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Gharavi v. U.S. Dept. of Educ. (In re Gharavi)

Plaintiff debtor filed an adversary proceeding seeking the discharge of her student loans pursuant to 11 U.S.C. § 523(a)(8). Defendant creditors defended the complaint by arguing that the debtor had resources to pay the obligation. The court held an evidentiary hearing.
Ruling: 
Court discharged most of the debtor's student loan debt due to undue hardship related to the debtor's multiple sclerosis.
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Bryant v. JCOR Mech. Inc. (In re Electron Corp.)

Defendant materialman appealed an order of the bankruptcy court that avoided as preferential a payment made by debtor within 90 days before debtor filed a proceeding under chapter 11. Plaintiff was the trustee of the debtor's estate.
Ruling: 
Payments were not preferential transfers since the materialman was a secured creditor in that the materialman would have been entitled to perfect a statutory lien had the materialman not been paid in full.
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In re Mundy

Plaintiff debtor filed an adversary proceeding against defendant creditor, seeking to avoid a lien that the creditor had in certain personal property owned by the debtor, pursuant to 11 U.S.C. § 522(f)(1)(B). The court issued findings of fact and conclusions of law.
Ruling: 
Debtor was granted a motion to avoid a lien on common household goods but not on other personal property.
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Mirant Corp. v. S. Co.

The bankruptcy court recommended that the reference not be withdrawn as to an adversary proceeding filed by the jointly administered chapter 11 debtors and a creditors committee against defendant, one debtor's prior parent corporation, that asserted core and non-core claims under 28 U.S.C. § 157. The parent, who had requested a jury trial, had also requested transfer to Georgia after withdrawal.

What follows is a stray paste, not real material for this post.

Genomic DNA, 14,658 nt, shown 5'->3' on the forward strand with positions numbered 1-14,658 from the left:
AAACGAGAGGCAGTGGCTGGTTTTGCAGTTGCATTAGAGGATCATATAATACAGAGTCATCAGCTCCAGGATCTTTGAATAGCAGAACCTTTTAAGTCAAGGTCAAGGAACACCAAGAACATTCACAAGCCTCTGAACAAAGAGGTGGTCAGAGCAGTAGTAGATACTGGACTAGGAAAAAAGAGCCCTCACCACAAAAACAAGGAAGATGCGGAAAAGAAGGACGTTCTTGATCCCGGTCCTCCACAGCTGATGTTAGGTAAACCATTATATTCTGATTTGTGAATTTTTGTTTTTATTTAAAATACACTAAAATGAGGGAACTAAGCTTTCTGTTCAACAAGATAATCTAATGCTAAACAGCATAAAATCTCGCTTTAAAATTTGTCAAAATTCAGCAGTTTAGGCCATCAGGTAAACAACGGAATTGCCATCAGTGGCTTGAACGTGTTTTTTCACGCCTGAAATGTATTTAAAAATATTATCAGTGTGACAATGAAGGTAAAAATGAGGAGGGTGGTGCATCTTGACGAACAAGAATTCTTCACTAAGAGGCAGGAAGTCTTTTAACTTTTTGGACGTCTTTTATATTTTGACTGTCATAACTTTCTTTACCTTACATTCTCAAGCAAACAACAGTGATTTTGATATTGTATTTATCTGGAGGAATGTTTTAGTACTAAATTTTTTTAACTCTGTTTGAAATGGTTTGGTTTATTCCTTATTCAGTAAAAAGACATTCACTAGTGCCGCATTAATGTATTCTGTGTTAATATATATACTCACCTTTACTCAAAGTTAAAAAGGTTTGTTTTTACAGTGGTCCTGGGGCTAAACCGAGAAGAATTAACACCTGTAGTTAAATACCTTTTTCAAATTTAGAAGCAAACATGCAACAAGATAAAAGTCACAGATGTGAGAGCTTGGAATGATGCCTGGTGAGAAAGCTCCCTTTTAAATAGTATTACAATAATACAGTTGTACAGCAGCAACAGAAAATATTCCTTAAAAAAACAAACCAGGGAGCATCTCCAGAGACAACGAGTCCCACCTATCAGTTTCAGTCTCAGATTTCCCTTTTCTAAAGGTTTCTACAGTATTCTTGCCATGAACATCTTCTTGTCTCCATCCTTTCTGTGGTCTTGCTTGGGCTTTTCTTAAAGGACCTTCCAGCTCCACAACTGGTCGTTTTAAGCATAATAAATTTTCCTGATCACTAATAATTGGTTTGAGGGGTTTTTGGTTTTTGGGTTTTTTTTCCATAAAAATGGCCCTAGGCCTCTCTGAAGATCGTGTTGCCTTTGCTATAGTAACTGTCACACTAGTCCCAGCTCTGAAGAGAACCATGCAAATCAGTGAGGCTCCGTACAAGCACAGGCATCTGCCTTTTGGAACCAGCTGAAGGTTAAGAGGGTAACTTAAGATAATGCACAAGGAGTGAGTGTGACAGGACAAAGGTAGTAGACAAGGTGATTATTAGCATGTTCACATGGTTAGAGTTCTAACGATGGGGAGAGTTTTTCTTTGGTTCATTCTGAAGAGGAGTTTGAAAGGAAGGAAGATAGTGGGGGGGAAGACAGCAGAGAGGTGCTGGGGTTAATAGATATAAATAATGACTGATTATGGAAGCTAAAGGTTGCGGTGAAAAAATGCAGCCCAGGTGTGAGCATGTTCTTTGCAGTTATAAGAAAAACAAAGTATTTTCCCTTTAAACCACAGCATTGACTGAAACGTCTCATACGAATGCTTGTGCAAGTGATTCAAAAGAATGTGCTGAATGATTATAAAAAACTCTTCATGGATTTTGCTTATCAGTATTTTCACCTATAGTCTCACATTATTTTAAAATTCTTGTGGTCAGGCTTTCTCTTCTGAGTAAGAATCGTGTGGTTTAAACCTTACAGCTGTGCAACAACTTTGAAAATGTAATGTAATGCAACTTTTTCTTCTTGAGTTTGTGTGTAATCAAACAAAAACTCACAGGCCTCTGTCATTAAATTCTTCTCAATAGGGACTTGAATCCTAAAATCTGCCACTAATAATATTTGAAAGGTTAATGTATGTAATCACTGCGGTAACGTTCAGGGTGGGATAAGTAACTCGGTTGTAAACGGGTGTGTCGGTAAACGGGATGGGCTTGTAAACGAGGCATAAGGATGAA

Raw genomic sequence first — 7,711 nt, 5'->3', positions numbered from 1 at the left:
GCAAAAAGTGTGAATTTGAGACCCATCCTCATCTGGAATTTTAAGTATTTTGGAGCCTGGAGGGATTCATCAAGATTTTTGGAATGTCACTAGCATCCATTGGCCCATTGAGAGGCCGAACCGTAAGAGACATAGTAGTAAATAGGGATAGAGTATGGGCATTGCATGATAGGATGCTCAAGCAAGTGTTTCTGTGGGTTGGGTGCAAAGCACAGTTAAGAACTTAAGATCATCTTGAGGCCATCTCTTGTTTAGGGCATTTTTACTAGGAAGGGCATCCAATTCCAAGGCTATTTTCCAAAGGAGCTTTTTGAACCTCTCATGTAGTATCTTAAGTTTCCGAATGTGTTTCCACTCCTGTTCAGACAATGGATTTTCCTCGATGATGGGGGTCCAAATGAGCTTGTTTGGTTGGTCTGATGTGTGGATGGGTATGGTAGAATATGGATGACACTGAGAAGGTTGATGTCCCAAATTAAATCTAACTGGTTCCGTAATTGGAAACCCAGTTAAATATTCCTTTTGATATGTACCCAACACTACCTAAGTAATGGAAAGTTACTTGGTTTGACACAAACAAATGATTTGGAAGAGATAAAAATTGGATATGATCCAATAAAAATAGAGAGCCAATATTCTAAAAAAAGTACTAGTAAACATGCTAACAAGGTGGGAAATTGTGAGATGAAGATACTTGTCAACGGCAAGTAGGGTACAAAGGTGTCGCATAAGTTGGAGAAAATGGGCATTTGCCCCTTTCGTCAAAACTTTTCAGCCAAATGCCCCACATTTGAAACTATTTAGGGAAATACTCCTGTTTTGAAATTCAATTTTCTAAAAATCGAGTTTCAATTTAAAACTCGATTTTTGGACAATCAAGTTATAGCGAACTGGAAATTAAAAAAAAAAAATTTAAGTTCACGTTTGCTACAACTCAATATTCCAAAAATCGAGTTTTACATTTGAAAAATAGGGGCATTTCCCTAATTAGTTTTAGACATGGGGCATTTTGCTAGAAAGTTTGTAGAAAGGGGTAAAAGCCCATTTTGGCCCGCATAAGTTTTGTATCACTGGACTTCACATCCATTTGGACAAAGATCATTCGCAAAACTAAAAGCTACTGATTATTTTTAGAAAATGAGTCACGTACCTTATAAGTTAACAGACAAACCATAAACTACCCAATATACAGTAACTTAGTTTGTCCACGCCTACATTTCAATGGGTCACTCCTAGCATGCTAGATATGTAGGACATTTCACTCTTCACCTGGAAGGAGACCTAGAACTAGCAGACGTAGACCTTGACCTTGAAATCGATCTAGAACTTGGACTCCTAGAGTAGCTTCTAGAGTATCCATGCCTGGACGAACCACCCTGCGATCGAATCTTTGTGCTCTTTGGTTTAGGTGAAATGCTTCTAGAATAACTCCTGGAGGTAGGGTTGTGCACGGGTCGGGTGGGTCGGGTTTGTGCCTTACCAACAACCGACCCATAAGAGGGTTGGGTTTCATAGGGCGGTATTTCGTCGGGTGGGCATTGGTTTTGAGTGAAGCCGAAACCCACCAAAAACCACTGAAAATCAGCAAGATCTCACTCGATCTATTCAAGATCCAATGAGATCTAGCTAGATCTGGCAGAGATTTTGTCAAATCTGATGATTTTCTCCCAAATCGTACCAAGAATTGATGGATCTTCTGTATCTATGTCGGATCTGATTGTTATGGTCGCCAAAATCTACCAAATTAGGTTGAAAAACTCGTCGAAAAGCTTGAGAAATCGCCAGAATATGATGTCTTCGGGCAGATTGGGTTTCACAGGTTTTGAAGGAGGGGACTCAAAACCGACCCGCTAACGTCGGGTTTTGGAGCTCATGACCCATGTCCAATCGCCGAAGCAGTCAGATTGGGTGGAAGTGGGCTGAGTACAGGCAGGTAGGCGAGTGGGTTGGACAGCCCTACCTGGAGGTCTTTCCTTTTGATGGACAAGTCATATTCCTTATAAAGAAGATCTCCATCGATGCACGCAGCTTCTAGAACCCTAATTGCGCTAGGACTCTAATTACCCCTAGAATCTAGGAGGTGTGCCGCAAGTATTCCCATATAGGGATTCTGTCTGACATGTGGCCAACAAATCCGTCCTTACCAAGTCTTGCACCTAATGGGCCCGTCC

Ruling: 
Motion for withdrawal of a reference was granted since the action was more in the nature of a non-core proceeding than a core proceeding.
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Mangiulli v. Rameker (In re Mangiulli)

Pursuant to 11 U.S.C. § 548, plaintiff chapter 7 trustee filed an adversary proceeding complaint against defendant, a Wisconsin village, seeking to recover an alleged fraudulent conveyance made to the village by two chapter 7 debtors. The trustee appealed, pursuant to 28 U.S.C. § 158, after the bankruptcy court granted summary judgment to the village on his fraudulent conveyance claim.
Ruling: 
Property tax assessments were not reliable indication of market value in determining if conveyance was fraudulent.
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In re Habash

Appellant creditor filed an adversary complaint to revoke appellee debtor's chapter 7 discharge in the bankruptcy court. The bankruptcy court dismissed the complaint with prejudice and the creditor appealed.
Ruling: 
Proceeding for revocation of discharge properly dismissed as untimely where creditor should have been capable of filing within time limits.
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In re Euro-American Lodging Corp.

A creditor (mortgagee) filed an involuntary chapter 7 case, 11 U.S.C. § 303(b), against an alleged debtor, its mortgagor. The matter was before the court for a ruling following a three-day bench trial. The alleged debtor opposed the petition.
Ruling: 
Creditor sustained burden of proof on involuntary petition where debtor had no more than eight bona fide creditors as of petition date.
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In re Johnson

The court conducted a hearing on debtor's motion to extend the automatic stay and the creditor's opposition thereto. The court granted debtor's motion in open court and asked debtor's attorney to submit an order. The court signed the order granting the motion, but due to the nature of the creditor's opposition to the motion, the court entered a memorandum opinion clarifying its ruling.
Ruling: 
Creditor could not foreclose on the debtor's home since the stay did not automatically end after 30 days with respect to the debtor's home and thus remained in effect until the debtor's case was dismissed or discharged.